6. Zachriel

    Zachriel Kaiser

    Joined:
    Oct 7, 2001
    Messages:
    2,294
    Location:
    Jovian System
    Build a settler at every opportunity. Don't stop until your entire region is filled. Then, and only then, build temples.
     
  7. rdomarat

    rdomarat Spearmen can beat Tanks!

    Joined:
    Dec 17, 2001
    Messages:
    216
    Location:
    Waterloo, Ontario
    IMHO, granaries are the key to an early expansion. My initial build queue for the capitol and first few core cities is :

    warrior
    granary
    settler
    spearman
    settler
    worker (must build roads!)
    temple
    settler

    You have to research Pottery first if you're not expansionist and start building a barracks or temple in your capital and then switch to a Granary as soon as you get Pottery. Sometimes, with a high-shield capital to start, I'll pump out a few warriors to go exploring before the granary.

    My outlying cities, which will suffer more from corruption have the following initial build queue :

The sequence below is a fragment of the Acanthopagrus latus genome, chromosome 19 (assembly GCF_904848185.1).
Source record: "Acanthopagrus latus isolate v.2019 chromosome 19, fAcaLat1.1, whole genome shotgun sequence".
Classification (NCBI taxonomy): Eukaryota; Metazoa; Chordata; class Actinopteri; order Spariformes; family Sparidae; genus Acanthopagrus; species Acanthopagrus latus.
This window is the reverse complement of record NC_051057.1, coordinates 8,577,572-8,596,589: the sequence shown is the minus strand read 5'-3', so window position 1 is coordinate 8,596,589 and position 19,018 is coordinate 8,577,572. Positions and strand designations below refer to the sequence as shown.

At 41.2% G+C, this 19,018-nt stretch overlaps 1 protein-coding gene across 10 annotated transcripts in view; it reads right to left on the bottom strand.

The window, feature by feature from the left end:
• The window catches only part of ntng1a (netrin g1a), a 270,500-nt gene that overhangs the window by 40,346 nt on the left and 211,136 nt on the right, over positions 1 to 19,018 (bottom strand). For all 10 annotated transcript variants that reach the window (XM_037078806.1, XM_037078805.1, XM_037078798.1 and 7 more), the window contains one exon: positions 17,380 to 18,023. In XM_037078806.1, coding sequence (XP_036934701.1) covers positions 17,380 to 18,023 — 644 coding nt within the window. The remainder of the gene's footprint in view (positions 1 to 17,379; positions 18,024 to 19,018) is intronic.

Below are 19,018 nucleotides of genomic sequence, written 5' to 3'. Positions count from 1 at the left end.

warrior
    temple
    spearman

    You'll find that the other civs might have three cities before you build your second, but the settlers start coming out faster than you can handle it once your first four of five cities are founded and all have granaries. When I look back at the replay after the game, I'll have 20 cities and most of the AI will have 10-15 cities. I also find that the two defenders in each city is enough to keep the AI at bay for a while during your expansion phase.

    This isn't a strategy for every player. There are lots of things you miss out on :

    1) Can't really do an initial horseman or swordsman rush to wipe out a rival civ early on.
    2) You pretty much have to give up on Ancient Era wonders.

    Once you've finished your initial expansion and you're stopped by Oceans and other civs, start building defensive units to protect yourself better. Send your first defensive untis to the outlying cities first, and prepare yourself for an all out attack when you get Chivalry (or Military Tradition if you feel like waiting).

    This strategy is a sure-fire way to win on Regent and lower, but I haven't tested on higher levels. The AI might be moe aggressive and might decide to steam roller your cities early on.
     
  8. Zachriel

    Zachriel Kaiser

    Joined:
    Oct 7, 2001
    Messages:
    2,294
    Location:
    Jovian System
    Interesting. I rarely build the granary unless my capital has food bonues. Just goes to show how many available strategies there are, even during the initial expansion.